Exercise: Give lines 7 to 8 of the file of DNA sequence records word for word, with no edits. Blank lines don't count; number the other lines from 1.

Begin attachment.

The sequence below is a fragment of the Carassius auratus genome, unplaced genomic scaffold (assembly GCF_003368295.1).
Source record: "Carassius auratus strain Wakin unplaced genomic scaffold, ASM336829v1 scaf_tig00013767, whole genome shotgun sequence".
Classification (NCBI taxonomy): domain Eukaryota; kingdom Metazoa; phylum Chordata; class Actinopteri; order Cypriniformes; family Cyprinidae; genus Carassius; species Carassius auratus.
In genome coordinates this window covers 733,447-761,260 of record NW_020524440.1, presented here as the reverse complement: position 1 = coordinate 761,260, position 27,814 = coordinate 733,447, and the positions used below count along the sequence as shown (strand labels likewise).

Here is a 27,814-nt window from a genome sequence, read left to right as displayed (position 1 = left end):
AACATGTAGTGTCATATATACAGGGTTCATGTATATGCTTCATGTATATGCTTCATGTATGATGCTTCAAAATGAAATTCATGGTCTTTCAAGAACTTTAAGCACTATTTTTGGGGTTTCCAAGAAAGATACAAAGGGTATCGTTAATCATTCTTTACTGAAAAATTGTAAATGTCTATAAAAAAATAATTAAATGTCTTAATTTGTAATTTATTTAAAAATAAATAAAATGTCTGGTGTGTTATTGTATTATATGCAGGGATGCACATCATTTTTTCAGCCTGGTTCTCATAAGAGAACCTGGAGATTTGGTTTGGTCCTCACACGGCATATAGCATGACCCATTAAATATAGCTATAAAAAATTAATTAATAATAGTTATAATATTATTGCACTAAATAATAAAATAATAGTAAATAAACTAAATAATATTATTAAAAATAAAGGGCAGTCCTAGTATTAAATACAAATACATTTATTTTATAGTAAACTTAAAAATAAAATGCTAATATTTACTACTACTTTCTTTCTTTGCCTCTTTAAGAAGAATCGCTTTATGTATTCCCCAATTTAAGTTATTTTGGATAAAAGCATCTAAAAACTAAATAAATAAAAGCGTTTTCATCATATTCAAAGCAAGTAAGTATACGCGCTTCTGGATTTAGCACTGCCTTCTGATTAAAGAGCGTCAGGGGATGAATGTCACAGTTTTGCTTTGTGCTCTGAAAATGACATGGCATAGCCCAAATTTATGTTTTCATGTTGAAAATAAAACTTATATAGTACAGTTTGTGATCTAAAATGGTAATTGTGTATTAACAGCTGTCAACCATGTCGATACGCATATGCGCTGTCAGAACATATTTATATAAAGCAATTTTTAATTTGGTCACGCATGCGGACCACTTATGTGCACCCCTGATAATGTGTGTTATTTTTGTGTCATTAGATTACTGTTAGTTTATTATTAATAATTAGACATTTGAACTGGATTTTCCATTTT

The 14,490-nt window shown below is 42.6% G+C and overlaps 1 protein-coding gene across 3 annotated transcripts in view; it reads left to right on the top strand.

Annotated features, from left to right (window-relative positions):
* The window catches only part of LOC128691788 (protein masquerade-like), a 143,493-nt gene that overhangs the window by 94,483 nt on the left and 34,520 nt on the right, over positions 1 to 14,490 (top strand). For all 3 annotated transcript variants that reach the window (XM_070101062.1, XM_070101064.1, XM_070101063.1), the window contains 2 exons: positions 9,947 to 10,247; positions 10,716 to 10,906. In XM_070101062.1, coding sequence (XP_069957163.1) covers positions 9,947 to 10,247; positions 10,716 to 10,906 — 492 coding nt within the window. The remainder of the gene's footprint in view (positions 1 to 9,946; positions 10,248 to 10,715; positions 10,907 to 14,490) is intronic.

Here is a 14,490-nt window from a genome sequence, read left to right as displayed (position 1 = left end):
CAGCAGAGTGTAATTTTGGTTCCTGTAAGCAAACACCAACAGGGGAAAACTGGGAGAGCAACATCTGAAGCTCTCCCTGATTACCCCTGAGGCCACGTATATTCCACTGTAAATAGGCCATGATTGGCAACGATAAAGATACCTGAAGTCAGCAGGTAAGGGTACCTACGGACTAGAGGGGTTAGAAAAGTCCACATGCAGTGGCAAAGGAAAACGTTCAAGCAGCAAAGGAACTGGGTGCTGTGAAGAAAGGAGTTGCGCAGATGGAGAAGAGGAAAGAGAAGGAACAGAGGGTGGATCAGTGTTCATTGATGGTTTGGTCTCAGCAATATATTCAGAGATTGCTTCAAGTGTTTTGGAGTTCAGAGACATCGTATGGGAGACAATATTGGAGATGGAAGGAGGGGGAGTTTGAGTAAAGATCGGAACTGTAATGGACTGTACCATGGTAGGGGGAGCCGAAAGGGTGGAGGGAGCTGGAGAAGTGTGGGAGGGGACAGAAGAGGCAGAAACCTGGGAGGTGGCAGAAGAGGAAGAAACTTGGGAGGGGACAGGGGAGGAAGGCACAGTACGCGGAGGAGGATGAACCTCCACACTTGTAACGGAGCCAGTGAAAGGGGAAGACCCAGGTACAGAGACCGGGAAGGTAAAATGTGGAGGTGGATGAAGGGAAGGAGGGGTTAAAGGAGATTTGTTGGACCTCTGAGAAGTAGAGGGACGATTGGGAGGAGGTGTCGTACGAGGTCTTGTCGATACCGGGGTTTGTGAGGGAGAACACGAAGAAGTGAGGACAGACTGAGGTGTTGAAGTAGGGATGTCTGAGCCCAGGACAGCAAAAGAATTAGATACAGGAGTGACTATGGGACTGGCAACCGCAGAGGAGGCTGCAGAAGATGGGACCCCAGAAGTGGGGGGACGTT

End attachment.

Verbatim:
The 14,490-nt window shown below is 42.6% G+C and overlaps 1 protein-coding gene across 3 annotated transcripts in view; it reads left to right on the top strand.

Annotated features, from left to right (window-relative positions):